Proper implementation of the Bangladesh National Building Code (BNBC) is key to making the buildings in the country safe and prevent manmade disasters, experts said at a roundtable on Wednesday.
More than one speaker maintained that people should be made aware that conforming to building codes is necessary for their own good and safety.
Prothom Alo, in association with International Code Council, Smart Development Engineers (SDE) and Rajdhani Unnayan Kartripakkha (Rajuk), organised the roundtable titled 'Enforcing building code and strategies to implement'.
The new BNBC is in its final stages of getting approved.
Besides Dhaka and other city areas, the building code is necessary for the remote areas as well since nowadays high-rise buildings are also being built there, said national professor and University of Asia Pacific vice chancellor Jamilur Reza Choudhury.
Lamenting that the existing building code was developed in 1993 and has not been updated since then, he said, "Perhaps no other country follows such an old building code."
He hoped that the authorities would soon pass the new one.
Rajuk's Urban Resilence Project team leader SK Ghosh said, “About 99 per cent of the buildings don’t take occupancy certificate. The authorities should give this issue due importance.”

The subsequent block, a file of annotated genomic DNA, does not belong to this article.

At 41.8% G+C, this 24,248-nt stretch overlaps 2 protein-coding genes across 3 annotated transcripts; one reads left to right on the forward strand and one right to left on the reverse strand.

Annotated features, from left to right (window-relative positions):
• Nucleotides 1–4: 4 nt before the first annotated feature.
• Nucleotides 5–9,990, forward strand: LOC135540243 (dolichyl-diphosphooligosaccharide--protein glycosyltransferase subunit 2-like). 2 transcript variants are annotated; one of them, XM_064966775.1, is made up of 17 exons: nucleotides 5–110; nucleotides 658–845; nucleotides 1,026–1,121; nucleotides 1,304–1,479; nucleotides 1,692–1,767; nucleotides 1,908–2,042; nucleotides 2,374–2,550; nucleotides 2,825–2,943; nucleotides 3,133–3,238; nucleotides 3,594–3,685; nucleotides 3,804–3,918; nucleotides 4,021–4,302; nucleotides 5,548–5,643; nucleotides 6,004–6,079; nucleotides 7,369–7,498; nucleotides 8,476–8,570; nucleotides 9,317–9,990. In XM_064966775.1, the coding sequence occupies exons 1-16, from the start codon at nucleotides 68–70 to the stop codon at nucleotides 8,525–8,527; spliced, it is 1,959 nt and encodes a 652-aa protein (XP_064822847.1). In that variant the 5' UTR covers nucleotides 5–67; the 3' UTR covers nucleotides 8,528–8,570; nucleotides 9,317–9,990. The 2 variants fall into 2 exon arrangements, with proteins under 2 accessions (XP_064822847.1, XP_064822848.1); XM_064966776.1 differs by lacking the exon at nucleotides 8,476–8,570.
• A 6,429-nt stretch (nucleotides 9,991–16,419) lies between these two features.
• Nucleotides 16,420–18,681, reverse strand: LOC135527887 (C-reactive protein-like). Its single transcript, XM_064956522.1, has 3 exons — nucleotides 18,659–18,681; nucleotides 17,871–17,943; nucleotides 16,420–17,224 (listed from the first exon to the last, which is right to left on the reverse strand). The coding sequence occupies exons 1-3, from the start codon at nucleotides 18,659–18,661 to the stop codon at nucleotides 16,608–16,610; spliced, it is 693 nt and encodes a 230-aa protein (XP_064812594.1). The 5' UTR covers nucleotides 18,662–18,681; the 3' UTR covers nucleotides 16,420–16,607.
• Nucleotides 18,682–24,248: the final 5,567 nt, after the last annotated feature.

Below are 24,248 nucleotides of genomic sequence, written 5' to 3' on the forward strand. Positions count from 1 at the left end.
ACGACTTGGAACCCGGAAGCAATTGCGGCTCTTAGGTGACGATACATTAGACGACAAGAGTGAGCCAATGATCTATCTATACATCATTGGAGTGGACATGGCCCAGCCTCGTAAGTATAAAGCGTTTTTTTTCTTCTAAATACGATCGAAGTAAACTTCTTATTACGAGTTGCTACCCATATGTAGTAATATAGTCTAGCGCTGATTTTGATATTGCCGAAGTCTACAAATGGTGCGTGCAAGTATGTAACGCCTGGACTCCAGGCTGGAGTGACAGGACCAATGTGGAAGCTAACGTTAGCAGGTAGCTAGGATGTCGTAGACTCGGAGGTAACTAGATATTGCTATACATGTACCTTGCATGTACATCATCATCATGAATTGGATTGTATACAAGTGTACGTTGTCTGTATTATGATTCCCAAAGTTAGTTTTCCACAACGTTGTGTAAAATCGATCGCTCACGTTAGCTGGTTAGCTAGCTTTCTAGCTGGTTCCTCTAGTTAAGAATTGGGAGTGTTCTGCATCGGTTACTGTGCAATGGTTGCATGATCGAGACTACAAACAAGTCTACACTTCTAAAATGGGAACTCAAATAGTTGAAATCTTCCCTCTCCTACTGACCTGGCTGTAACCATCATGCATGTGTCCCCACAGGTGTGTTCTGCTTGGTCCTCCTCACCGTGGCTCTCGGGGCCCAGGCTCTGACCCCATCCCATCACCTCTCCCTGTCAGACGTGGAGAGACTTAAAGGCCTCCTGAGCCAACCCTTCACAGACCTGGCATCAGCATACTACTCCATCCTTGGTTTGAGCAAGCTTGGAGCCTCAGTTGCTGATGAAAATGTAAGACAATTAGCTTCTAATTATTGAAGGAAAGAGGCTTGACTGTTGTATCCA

Jamilur Reza Choudhury suggested that there could be a QR Code installed in every building to check the occupancy certificate.
Rajuk chief engineer Abdul Latif Helaly said building code compliance would prevent the risk of disaster by 80 per cent.
Architect Salma A Shafi of Center for Urban Studies said there should be a Bangla and concise version of the policy so that mass people could understand it.
Center for Housing and Building Research executive director Mohammad Abu Sadeque said that the main challenge in enforcing building code is the absence of implementation policies as they are mostly ad-hoc and incongruous.
He said failing to bring uniformity among different policies would become a stumbling block in implementing the building code.
Professor of Bangladesh Universtiy of Engineering and Technology Khan Mahmud Amanat said there should be offices of Building Regulatory Authority in every district and they should cover every building in the country.
Building Technology and Idea managing director FR Khan said the authorities could give incentive to those who conform to the building code.
Institute of Architects of Bangladesh (IAB) president Jalal Ahmed urged the authorities to organise training programmmes for the stakeholders for a successful implementation of the BNBC.
Former chief engineer of Rajuk Md Emdadul Islam said it was necessary to update the building code every one or two years.
Former director general of Fire Service and Civil Defense Ali Ahmed Khan, managing director of Building for Future Tanvirul Haque Probal, senior disaster management specialist at World Bank Dhaka Swarna Kazi and Creato Design Research Lab’s Sumaya Islam, among others, also spoke at the programme.
Prothom Alo associate editor Abdul Quayyum and special affairs coordinator Firoz Choudhury jointly moderated the roundtable.